Jaws caught on the IMBL

dc.contributor.authorMaksimenko, Aen_AU
dc.contributor.authorReser, Den_AU
dc.contributor.authorHäusermann, Den_AU
dc.contributor.authorDe Veer, Men_AU
dc.contributor.authorPanagiotopoulou, Oen_AU
dc.contributor.authorHuveneers, Cen_AU
dc.contributor.authorWright, Den_AU
dc.contributor.authorHall, Cen_AU
dc.date.accessioned2024-02-21T03:11:45Zen_AU
dc.date.available2024-02-21T03:11:45Zen_AU
dc.date.issued2021-11-25en_AU
dc.date.statistics2023-04-24en_AU
dc.description.abstractMaturational changes in feeding behaviour among sharks are associated with increased mineralisation of the teeth and jaws, but this relationship has only been demonstrated in a few species. Large, highly mobile shark species are rarely available for detailed anatomical study, despite their importance for ecological health and widespread interest among the general population. We examined the crania, jaws, and teeth of two great white sharks (Carcharodon carcharias), a 2.3 m juvenile and a 3.2 m young adult. The CT scans used a 230 keV (mean energy) polychromatic beam from the 4 Tesla wiggler, with a filtration of 6mmAl, 6mmCu, 3mmMo and 3mmPb. The detector was a Teledyne-Dalsa Xineos 3030HR with 100µm pixels, a width of 300mm, and a 1mm CsI converter for high efficiency at high energy. Image noise was reduced by collecting 18,000 projections per rotation to deliver an image quality good enough to segment out different tissue types. With a beam size of 300mm x 35mm, the shark head was covered by ‘tiling’, and stitching the tiles, with the full-head image made up of two columns and 21 tiles, to image a 600mm x 520mm area. Total scan time was 9 hours. The heads were also imaged using conventional CT and 7 Tesla MRI for finite element modelling of bite forces produced by the jaw musculature. These results will be compared with measurements of the difference in mineralisation of tooth and jaw cartilage between the two specimens to assess developmental changes in tooth and jaw hardness as the animals shift their diets from largely fish-based (juvenile) to larger prey, such as seals, scavenged whales and surfers (adults). © The Authorsen_AU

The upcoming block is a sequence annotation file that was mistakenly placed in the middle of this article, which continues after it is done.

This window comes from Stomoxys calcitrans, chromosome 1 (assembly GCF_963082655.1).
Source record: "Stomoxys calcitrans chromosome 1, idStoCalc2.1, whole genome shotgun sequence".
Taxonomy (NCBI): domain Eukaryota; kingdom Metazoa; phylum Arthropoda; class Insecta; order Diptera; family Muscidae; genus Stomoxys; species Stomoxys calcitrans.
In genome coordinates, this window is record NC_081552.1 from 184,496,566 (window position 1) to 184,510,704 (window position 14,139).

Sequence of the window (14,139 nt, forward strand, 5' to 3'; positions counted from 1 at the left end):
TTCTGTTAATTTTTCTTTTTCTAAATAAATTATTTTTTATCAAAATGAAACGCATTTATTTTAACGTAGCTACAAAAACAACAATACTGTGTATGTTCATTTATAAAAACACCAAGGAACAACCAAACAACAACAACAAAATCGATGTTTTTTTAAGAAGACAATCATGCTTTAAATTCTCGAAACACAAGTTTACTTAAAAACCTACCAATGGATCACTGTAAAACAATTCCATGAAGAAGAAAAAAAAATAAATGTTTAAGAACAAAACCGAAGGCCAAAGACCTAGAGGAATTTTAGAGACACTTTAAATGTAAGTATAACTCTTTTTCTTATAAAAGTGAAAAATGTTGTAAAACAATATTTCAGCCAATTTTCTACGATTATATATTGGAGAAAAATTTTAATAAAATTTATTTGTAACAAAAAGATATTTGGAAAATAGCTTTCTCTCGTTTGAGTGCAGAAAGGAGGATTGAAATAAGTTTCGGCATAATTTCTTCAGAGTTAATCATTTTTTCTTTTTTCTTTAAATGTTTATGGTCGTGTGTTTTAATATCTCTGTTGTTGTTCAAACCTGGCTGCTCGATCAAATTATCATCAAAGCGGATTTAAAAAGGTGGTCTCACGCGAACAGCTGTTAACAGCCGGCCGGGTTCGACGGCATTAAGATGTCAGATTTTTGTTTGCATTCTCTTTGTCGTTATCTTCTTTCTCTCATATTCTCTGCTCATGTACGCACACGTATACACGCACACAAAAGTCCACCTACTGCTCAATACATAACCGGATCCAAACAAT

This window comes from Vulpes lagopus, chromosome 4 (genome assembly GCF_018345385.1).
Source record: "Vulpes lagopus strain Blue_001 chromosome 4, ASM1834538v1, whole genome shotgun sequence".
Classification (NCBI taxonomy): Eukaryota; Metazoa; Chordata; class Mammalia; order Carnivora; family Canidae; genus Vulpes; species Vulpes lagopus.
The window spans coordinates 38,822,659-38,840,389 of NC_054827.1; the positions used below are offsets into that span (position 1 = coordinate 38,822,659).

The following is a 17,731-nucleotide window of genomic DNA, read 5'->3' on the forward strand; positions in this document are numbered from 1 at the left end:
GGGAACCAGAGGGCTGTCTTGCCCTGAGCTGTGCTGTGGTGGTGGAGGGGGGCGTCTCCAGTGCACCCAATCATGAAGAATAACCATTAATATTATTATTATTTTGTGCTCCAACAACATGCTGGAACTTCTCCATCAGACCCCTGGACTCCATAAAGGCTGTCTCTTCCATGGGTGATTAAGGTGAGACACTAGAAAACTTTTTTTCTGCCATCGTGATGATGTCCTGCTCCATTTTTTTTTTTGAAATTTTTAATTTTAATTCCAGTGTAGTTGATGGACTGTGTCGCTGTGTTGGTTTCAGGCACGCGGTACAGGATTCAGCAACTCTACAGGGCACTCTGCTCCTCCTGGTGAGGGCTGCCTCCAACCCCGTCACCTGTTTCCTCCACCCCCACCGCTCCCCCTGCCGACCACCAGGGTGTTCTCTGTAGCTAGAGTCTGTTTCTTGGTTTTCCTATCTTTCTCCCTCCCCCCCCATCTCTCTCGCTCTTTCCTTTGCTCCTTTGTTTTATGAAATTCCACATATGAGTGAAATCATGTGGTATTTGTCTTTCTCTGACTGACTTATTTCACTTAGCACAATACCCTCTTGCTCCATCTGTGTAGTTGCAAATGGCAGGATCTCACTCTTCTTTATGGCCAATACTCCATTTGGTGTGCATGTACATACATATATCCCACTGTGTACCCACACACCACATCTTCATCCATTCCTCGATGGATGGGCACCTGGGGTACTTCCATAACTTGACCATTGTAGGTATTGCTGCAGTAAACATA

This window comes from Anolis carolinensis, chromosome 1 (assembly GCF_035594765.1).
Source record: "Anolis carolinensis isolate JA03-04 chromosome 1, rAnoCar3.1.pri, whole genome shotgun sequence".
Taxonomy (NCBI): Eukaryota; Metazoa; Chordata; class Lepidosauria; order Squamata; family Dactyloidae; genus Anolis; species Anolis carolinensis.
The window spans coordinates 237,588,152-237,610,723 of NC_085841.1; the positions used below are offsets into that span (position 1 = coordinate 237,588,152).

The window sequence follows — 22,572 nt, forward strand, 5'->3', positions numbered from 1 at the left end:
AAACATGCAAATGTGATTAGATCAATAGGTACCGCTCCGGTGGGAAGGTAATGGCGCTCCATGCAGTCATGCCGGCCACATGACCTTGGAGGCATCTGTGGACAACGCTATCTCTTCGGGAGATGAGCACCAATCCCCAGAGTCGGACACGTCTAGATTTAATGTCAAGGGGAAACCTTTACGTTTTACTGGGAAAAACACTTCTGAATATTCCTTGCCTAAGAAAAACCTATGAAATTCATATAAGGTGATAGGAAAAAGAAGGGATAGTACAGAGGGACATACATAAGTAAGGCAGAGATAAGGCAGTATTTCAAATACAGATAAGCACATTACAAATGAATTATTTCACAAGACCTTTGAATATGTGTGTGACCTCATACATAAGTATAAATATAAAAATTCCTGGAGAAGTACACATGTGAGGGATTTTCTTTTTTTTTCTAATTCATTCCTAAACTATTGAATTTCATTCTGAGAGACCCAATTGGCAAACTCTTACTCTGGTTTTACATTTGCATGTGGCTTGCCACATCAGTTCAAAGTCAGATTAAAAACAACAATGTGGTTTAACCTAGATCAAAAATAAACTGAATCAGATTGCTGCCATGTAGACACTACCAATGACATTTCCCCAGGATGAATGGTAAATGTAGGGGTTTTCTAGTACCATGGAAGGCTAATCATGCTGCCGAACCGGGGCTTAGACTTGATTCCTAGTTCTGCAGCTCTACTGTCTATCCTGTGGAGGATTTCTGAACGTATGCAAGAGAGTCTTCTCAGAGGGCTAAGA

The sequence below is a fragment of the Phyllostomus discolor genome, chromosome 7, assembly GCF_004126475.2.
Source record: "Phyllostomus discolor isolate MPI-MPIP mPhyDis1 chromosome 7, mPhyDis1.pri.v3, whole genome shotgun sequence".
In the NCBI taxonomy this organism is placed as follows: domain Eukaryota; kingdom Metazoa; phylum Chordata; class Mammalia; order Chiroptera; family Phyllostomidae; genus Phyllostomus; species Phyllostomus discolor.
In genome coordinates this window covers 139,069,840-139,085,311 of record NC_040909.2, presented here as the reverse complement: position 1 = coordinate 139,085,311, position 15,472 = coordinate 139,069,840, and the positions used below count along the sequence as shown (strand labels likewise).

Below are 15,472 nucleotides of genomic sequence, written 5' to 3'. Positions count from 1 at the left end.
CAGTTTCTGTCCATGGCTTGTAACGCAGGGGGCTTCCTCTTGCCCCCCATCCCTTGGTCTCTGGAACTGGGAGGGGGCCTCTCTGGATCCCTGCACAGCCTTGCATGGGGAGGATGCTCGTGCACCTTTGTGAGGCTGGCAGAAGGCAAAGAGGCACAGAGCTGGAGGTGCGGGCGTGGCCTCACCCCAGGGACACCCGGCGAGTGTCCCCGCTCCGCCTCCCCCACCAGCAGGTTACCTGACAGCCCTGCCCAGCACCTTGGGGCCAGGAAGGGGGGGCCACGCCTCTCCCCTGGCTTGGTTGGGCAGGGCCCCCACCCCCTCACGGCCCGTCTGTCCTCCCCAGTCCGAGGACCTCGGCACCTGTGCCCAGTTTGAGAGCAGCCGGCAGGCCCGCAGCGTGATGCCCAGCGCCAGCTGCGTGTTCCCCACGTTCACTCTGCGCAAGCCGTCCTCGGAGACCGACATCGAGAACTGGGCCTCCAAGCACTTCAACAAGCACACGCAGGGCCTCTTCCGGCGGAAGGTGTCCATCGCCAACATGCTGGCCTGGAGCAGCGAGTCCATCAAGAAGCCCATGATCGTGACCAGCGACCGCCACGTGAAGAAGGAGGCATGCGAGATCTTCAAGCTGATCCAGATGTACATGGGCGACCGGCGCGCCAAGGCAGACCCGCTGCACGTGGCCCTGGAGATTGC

dc.identifier.citationMaksimenko, A., Reser, D., Hausermann, D., De Veer, M., Panagiotopoulou, O., Huveneers, C., Wright, D., & Hall, C. (2021). Jaws caught on the IMBL. Presentation to the ANSTO User Meeting, 24-26 November 2021, Online. Retrieved from: https://events01.synchrotron.org.au/event/146/contributions/4264/en_AU
dc.identifier.conferenceenddate2021-11-26en_AU
dc.identifier.conferencenameANSTO User Meeting 2021en_AU
dc.identifier.conferenceplaceOnlineen_AU
dc.identifier.conferencestartdate2021-11-24en_AU
dc.identifier.urihttps://events01.synchrotron.org.au/event/146/contributions/4264/en_AU
dc.identifier.urihttps://apo.ansto.gov.au/handle/10238/15374en_AU
dc.language.isoenen_AU
dc.publisherAustralian Nuclear Science and Technology Organisationen_AU
dc.subjectFishesen_AU
dc.subjectMineralizationen_AU
dc.subjectTeethen_AU
dc.subjectJawen_AU
dc.subjectAdultsen_AU
dc.subjectEcologyen_AU
dc.subjectImagesen_AU
dc.subjectBeamsen_AU
dc.titleJaws caught on the IMBLen_AU
dc.typeConference Presentationen_AU
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